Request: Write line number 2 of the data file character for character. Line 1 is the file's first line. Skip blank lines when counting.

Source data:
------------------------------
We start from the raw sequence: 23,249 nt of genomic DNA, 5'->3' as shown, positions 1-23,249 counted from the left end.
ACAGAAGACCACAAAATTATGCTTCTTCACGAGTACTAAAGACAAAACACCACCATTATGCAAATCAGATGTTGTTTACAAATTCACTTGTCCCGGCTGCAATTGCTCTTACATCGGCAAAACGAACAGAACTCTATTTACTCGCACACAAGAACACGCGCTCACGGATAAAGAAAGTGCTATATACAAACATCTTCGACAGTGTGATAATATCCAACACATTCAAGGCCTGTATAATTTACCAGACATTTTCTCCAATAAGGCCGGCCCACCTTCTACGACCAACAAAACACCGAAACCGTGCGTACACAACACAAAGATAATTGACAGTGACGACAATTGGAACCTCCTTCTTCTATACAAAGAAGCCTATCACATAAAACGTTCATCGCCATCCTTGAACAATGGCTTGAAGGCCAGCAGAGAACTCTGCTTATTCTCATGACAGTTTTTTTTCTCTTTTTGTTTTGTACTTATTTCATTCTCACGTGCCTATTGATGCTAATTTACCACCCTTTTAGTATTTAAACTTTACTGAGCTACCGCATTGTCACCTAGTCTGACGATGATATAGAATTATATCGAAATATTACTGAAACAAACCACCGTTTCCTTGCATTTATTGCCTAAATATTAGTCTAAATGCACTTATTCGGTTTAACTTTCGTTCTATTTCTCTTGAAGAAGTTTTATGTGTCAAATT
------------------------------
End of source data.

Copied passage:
ACAGAAGACCACAAAATTATGCTTCTTCACGAGTACTAAAGACAAAACACCACCATTATGCAAATCAGATGTTGTTTACAAATTCACTTGTCCCGGCTGCAATTGCTCTTACATCGGCAAAACGAACAGAACTCTATTTACTCGCACACAAGAACACGCGCTCACGGATAAAGAAAGTGCTATATACAAACATCTTCGACAGTGTGATAATATCCAACACATTCAAGGCCTGTATAATTTACCAGACATTTTCTCCAATAAGGCCGGCCCACCTTCTACGACCAACAAAACACCGAAACCGTGCGTACACAACACAAAGATAATTGACAGTGACGACAATTGGAACCTCCTTCTTCTATACAAAGAAGCCTATCACATAAAACGTTCATCGCCATCCTTGAACAATGGCTTGAAGGCCAGCAGAGAACTCTGCTTATTCTCATGACAGTTTTTTTTCTCTTTTTGTTTTGTACTTATTTCATTCTCACGTGCCTATTGATGCTAATTTACCACCCTTTTAGTATTTAAACTTTACTGAGCTACCGCATTGTCACCTAGTCTGACGATGATATAGAATTATATCGAAATATTACTGAAACAAACCACCGTTTCCTTGCATTTATTGCCTAAATATTAGTCTAAATGCACTTATTCGGTTTAACTTTCGTTCTATTTCTCTTGAAGAAGTTTTATGTGTCAAATT